— SHORTLISTED FOR AN OSCAR NOMINATION FOR BEST DOCUMENTARY —
(Translated/revised from Danish for the occasion for an international audience.)
(The slightly different Danish version: https://www.lingoblog.dk/apolonia-13-en-kvindes-rejse-til-maanen-og-tilbage/)
It took 13 years to make the film. Lea Glob, a former student at Aarhus Cathedral School, Denmark, trained as a documentary filmmaker, decided in 2009 to make a film about a young woman, Apolonia Sokol, living in Paris. They became friends and no matter where they are, they keep in touch. Lea is fairly stable in Denmark, while Apolonia moves from one place to another. Lea has been able to film Apolonia everywhere and always. After all, Apolonia was used to being filmed. Her parents filmed their intercourse where she was conceived, adding a verbal message to their future child. They also filmed the mother’s belly while parents talked to both the fetus and their future adult child. And they filmed her birth. The child would be allowed to see their recordings when she turned 18. And that was before everyone had a camera in their phone. Boxes full of video tapes. Bodies and nudity continue to play a role in the film, including a self-portrait on the film poster and on the soundtrack LP.
Apolonia was born in France and she grew up in both Denmark and France. Her youth was rather unusual. Her mother grew up in Poland, but the family was originally from Belarus, with a detour via a camp in Siberia. Apolonia’s mother decided at one point to go to Paris to try her luck there. She then found it in the form of a French dramatist. Apolonia’s father produced theater in Paris, and together they built a theater in their house. It was an activist bohemian theater in the heart of Paris. Apolonia actually lived in the theater for the first eight years of her life, with her parents. When she was eight, her parents divorced, and Apolonia contracted a fatal disease with a life expectancy of a maximum of 10 years. But she survived. After the divorce, the mother moved with Apolonia to Denmark, but Apolonia went back to Paris as soon as she turned 18, where she moved into the theater again to be educated as a painter. She is admitted to the prestigious École des Beaux Arts in Paris.
The theater has also at one time provided shelter to the well-known anti-dictatorial feminist movement FEMEN from Ukraine – which was then against a dictatorship. They used their naked women’s bodies as weapons against oppression and for women’s rights. The group’s members had to flee the repressive regime around 2012 and they arrived in Paris – some with both arms broken under torture. They got a place in the theater. What actually became of them? And what about the woman with two arms in plaster? You can see that in the film.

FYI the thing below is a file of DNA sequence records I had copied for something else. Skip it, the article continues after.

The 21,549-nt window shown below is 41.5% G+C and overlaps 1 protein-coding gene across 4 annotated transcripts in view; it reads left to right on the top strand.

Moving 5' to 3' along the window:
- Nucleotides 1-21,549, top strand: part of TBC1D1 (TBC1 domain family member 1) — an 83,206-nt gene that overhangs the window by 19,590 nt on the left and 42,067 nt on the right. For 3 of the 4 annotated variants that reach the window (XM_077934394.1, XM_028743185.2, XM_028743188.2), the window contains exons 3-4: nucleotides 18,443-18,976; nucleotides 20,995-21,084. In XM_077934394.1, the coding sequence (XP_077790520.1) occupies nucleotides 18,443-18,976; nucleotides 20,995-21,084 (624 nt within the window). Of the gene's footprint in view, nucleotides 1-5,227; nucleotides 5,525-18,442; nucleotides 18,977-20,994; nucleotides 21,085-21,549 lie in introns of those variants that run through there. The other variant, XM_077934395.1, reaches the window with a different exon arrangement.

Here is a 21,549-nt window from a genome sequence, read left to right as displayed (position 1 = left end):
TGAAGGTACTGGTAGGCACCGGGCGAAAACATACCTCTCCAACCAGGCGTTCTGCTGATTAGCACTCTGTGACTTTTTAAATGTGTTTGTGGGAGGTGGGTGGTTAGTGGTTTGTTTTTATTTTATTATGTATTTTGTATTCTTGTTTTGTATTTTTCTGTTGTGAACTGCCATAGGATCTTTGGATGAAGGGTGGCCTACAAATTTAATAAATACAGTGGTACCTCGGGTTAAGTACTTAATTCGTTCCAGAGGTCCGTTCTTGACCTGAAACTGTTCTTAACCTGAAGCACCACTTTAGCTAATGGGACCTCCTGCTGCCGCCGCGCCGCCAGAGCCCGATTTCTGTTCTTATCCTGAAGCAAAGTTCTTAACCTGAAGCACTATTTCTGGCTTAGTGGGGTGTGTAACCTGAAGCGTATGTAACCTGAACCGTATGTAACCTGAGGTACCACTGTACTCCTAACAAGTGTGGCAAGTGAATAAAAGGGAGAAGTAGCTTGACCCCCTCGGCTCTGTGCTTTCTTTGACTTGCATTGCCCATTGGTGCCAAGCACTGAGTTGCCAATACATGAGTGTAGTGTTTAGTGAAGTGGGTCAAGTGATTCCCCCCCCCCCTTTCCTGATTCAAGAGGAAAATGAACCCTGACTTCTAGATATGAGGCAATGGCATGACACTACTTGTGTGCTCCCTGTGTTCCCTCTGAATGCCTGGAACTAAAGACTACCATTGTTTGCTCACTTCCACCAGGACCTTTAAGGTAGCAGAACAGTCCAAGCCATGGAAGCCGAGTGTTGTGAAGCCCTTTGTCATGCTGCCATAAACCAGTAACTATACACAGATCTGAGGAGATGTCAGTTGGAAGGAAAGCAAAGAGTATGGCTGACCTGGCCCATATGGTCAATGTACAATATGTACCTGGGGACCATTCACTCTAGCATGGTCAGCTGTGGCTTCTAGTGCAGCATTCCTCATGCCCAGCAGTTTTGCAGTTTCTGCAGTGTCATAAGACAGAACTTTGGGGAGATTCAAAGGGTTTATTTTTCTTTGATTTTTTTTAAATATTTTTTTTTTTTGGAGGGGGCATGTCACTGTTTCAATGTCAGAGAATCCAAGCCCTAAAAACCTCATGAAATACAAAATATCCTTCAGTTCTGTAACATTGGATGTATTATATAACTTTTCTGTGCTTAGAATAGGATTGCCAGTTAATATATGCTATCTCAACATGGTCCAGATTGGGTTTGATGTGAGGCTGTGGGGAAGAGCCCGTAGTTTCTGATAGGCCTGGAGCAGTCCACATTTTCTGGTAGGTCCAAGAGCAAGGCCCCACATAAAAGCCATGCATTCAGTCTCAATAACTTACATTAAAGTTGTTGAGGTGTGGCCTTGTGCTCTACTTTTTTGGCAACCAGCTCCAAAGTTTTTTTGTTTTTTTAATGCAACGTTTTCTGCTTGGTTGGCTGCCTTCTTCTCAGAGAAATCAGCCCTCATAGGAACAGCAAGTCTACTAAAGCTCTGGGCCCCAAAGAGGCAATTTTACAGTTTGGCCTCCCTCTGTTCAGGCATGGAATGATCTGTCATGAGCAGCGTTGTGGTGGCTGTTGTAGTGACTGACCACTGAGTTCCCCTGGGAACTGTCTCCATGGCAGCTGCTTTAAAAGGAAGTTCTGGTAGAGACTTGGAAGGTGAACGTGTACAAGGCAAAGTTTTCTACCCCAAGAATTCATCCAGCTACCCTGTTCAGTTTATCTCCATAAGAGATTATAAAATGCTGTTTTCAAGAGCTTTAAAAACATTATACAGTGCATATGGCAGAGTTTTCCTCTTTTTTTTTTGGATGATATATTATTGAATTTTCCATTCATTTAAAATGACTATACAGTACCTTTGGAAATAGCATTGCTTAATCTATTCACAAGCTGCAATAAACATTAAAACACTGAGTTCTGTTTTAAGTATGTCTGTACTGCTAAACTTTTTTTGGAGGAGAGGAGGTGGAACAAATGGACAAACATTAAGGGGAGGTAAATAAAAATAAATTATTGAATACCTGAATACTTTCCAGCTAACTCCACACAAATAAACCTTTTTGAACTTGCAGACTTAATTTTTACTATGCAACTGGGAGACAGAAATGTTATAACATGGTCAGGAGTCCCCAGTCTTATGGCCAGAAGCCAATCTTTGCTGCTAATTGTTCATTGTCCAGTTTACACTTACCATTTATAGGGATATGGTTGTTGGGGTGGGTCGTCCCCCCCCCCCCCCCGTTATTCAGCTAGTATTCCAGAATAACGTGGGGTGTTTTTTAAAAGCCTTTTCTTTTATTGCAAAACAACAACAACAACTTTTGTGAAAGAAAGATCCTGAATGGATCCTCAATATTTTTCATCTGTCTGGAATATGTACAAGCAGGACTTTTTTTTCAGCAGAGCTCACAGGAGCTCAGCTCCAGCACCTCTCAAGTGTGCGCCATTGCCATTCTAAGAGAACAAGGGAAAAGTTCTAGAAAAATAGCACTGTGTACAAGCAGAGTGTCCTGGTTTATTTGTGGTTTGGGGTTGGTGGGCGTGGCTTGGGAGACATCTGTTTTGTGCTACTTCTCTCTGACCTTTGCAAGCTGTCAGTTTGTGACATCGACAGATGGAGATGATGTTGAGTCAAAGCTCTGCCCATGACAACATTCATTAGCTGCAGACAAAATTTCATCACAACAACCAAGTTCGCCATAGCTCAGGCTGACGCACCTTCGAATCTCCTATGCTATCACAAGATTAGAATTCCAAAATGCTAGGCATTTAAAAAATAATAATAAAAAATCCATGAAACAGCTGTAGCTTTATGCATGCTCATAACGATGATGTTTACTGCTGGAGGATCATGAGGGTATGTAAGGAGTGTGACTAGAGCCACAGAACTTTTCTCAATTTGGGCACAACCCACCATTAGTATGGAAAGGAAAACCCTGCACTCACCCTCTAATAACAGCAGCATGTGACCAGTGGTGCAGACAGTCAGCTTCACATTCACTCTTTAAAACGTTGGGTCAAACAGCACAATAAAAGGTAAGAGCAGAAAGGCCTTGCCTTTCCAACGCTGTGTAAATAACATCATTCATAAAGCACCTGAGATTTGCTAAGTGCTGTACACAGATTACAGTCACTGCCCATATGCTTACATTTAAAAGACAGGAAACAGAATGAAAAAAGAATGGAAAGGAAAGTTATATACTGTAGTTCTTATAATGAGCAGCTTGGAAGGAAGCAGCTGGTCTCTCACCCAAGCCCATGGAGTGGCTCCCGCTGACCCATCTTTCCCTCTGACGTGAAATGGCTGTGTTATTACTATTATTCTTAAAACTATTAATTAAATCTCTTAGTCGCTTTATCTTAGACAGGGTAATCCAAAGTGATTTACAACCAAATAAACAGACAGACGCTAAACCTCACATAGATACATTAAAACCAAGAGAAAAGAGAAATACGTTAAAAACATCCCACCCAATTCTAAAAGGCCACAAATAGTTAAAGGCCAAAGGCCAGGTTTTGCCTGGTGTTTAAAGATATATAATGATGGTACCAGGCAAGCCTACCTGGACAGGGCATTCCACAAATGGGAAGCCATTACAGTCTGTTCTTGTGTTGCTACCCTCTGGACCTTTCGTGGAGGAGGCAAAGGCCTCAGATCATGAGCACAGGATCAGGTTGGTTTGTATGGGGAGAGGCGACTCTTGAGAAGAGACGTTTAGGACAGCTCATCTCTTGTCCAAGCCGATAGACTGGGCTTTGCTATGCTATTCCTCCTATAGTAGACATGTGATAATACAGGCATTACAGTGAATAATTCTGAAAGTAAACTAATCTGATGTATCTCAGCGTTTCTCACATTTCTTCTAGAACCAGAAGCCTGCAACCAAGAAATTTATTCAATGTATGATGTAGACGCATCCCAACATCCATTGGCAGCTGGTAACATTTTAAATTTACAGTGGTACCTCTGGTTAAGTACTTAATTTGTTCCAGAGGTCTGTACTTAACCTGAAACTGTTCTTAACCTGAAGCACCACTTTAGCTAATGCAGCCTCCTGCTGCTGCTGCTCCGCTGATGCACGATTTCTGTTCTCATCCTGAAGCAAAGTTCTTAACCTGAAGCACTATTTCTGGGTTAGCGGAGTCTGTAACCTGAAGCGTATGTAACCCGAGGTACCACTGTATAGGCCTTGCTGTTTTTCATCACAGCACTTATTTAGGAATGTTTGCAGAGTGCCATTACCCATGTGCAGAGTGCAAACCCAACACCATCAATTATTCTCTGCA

The film is about Apolonia as a female artist, her quest for fame, and not least the daily worries. How do I get money for food? How can I become one of the best of my cohort so that I can have a year to prepare for the biggest art exhibition of young French artists? Should I accept the invitation to have a cup of tea with Harvey Weinstein (the world did not know about his sex crimes at this time)? Should I change my painting style or my topics? Should I create what I want or what others want? Should I go to the USA because I can get a studio there? Should I collaborate with the man described in the newspapers as “the Satan of the art trade”? Do I go back to Denmark? Should I have children? Can I do ten paintings within a month? Or do you become a lunatic (luna = moon)?
I’m not revealing anything. You have to watch the film yourself and get the answers to these questions. The film also passes the Bechdel test with flying colors. That is, a film where a woman talks to another woman, without it being about men. After all, almost all films only show women as objects of romantic interest for men, or as counterparts for men. That is not the case here.
Maybe you feel like smoking a cigarette or drinking a glass of red wine. Would a movie about YOU, filmed over 13 years, be as fascinating as this one? Watch the movie for yourself and find out.
But of course I must also say something about language before I forget it. It is, after all, Lingoblog.dk – Denmark’s largest blog about language and linguistics.
We can hear Apolonia speak four languages in the film: Danish (with her mother and Lea), French (with her father), Polish (with her grandmother and family in Poland), English (with some art dealers and vultures), maybe also Russian/Belarusian (I couldn’t hear it), in one of the first scenes. Apolonia thus grew up with three or four languages, apparently all fluent. She was, from a linguistic point of view, a lucky person with so many languages. Whether she was also that in art, you as a viewer must judge for yourself.
Now the film is shortlisted for an Oscar nomination, it is said. In the company of people who saw the film in the pre-premiere, we all agreed that it was one of the best, for most of us the very best, of documentaries we have ever seen.
Peter Bakker once drew himself as a cameraman when at school he could draw what he wanted to be when he grew up. This dream burst. He became a linguist at Aarhus University. In addition, he occasionally writes language-related film reviews for Lingoblog.dk and columns about the university world at Omnibus.au.dk. His father was a technical draftsman, his eldest daughter is a visual artist. Sometimes talent skips a generation.
Edited February 13th 2024, 08.14.